Most publications* have some sort of editorial policy. This can cover anything from the mundane – should you cap up Prime Minister? – to what political stance you should take when covering news.
It is usually ingrained and been evolving since the birth of the title. And even then it was probably inherited. The Economist has fathered a stack of different titles that use its style guide.
Now a couple of things are happening. One, in content marketing terms, editorial guidelines need to be created. Two, in other areas (such as the networks) these guidelines are being policed by machines.
This came to mind with the recent Facebook kerfuffle over its ban on images showing Vietnamese girl Kim Phúc, among others, running away from a US napalm attack circa 1972.
There’s no point wasting words going over the response. It is covered here, as well as anywhere.
What is interesting is Facebook’s COO Sheryl Sandberg’s response at one of the company’s recent presentations to advertisers.
Admitting the job of policing content on the site was “challenging”, she added: “We are balancing free expression and a safe community.
“One of the theories out there is that we are controlling the news,” said Sandberg. “We’re not a media company; we don’t have an editorial team deciding what’s on the front page. Our algorithms determine that based on the connections you have.”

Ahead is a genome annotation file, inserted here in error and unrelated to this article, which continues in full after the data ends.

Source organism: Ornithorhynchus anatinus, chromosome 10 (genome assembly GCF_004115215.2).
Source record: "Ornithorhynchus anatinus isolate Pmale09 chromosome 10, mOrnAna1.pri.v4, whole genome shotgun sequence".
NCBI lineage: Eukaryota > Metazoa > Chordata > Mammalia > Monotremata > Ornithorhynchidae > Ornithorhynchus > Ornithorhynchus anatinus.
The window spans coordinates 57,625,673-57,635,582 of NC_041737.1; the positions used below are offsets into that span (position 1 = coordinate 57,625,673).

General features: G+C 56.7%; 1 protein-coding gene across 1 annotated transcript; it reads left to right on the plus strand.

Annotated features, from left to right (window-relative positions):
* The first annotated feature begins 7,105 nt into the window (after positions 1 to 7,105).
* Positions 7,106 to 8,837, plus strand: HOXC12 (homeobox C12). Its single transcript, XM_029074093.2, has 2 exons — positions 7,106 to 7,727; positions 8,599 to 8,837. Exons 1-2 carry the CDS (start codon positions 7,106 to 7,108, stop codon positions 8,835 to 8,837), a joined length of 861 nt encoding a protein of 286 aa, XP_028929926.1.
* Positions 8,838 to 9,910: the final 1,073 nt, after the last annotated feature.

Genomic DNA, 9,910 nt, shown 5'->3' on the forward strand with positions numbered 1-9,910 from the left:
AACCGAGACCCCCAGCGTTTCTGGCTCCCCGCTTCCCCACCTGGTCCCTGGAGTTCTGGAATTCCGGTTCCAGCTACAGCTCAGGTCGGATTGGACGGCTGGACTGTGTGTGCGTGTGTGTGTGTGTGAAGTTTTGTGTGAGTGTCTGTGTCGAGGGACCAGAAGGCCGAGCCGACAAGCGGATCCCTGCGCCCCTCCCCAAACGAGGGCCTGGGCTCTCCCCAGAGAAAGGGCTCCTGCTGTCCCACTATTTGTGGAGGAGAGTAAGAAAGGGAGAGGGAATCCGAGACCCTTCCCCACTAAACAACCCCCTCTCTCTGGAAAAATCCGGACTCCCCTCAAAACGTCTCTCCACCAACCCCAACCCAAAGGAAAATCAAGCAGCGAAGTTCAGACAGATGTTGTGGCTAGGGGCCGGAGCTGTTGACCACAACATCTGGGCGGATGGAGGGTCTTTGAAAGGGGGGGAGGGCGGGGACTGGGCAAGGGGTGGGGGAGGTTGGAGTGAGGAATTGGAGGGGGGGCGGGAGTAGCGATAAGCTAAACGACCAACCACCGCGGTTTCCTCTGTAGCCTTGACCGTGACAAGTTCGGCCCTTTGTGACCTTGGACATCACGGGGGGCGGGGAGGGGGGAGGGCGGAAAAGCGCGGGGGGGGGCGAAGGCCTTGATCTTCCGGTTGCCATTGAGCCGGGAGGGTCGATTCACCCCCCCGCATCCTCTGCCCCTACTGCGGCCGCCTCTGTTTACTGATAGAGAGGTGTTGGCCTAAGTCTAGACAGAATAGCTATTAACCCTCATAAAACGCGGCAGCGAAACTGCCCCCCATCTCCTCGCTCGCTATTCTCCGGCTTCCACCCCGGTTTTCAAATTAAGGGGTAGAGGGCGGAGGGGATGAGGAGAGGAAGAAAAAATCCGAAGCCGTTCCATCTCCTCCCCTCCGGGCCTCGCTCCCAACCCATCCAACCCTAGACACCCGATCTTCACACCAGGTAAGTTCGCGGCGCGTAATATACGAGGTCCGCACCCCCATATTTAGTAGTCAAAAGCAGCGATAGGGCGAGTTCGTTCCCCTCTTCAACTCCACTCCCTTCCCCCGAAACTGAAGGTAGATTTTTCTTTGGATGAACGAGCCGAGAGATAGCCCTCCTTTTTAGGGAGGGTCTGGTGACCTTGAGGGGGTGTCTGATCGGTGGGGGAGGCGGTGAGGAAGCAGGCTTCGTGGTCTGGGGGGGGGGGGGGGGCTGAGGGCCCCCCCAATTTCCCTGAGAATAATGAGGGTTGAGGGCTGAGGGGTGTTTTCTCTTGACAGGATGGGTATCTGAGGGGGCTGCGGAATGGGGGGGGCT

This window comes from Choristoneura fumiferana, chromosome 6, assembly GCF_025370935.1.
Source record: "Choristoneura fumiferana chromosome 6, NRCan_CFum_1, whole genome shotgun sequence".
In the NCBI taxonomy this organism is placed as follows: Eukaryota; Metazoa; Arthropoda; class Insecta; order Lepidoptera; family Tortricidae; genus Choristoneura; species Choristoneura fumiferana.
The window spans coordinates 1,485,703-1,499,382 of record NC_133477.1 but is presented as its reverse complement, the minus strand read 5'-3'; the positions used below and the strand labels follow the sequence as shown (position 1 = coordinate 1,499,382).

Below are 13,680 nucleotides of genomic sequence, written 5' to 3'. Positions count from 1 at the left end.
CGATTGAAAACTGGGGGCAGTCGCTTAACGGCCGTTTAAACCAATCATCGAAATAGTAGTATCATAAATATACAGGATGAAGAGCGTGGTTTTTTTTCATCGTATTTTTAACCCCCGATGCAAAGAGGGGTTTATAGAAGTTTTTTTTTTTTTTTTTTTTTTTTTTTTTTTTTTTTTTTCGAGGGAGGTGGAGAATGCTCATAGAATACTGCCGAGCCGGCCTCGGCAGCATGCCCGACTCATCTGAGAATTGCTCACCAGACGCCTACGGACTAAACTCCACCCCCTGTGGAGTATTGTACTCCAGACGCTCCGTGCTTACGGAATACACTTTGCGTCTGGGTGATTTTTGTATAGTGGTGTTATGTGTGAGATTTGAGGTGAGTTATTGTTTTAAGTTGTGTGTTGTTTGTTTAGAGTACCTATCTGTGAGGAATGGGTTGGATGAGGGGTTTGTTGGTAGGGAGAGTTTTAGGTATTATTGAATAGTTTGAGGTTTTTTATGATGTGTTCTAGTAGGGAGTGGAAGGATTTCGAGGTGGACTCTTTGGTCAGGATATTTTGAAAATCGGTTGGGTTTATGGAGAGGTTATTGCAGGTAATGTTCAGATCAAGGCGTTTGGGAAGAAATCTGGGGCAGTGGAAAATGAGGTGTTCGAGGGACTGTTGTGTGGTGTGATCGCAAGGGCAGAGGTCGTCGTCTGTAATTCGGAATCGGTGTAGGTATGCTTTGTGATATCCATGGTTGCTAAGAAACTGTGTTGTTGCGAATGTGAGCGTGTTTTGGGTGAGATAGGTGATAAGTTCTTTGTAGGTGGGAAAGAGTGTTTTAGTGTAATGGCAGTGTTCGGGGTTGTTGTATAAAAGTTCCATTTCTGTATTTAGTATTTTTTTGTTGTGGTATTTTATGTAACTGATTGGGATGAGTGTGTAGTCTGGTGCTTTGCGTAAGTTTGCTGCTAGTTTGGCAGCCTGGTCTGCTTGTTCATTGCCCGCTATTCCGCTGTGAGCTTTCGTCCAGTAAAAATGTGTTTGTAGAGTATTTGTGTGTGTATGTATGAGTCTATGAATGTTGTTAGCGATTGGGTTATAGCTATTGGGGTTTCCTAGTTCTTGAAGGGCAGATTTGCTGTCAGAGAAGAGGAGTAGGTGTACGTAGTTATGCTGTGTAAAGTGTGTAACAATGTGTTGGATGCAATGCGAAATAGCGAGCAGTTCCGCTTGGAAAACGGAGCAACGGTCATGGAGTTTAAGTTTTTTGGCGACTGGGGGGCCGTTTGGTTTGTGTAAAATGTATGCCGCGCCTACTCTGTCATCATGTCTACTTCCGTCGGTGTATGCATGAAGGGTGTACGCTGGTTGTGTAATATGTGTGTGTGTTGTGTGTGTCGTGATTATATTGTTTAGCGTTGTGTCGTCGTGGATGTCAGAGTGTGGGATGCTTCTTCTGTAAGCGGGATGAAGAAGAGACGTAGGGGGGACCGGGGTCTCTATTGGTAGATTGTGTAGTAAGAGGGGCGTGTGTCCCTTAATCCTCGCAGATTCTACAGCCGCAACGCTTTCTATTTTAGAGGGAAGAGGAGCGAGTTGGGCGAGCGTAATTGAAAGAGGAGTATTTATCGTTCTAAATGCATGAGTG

Going further, Sandberg added that responsibility for viewing posts had been taken away from humans – at the request of users – and handed to an algorithm. The algorithm spotted a naked girl with Facebook’s image-recognition software and acted accordingly.
While this is an extreme example, something similar can happen when it comes to brands. Let’s face it, machines sometimes get it wrong. Ask anyone who’s worked on a medical magazine how hard it is to receive emails about viagra.
Likewise there might be an occasion when you need to show a picture of the human body. It could be for a medical or sports-related product. Well, with Facebook hogging such a major part of content distribution, you may well wonder how to get past this particular door.
As the song goes, the times they are a changin’. Brands are being told to emulate newspapers and magazines. Yet in many cases, not only has the latter’s editorial policy been created over a long period of time but its team has ultimate control over it.
So, as a company, you are dependent on a channel for distribution. Not only do you have to come up with your own editorial policy, you have to take into account that of an algorithm too.
*If they haven’t they should.
Face it, machines sometimes get it wrong is part of Content24, the blog for London content marketing agency FirstWord.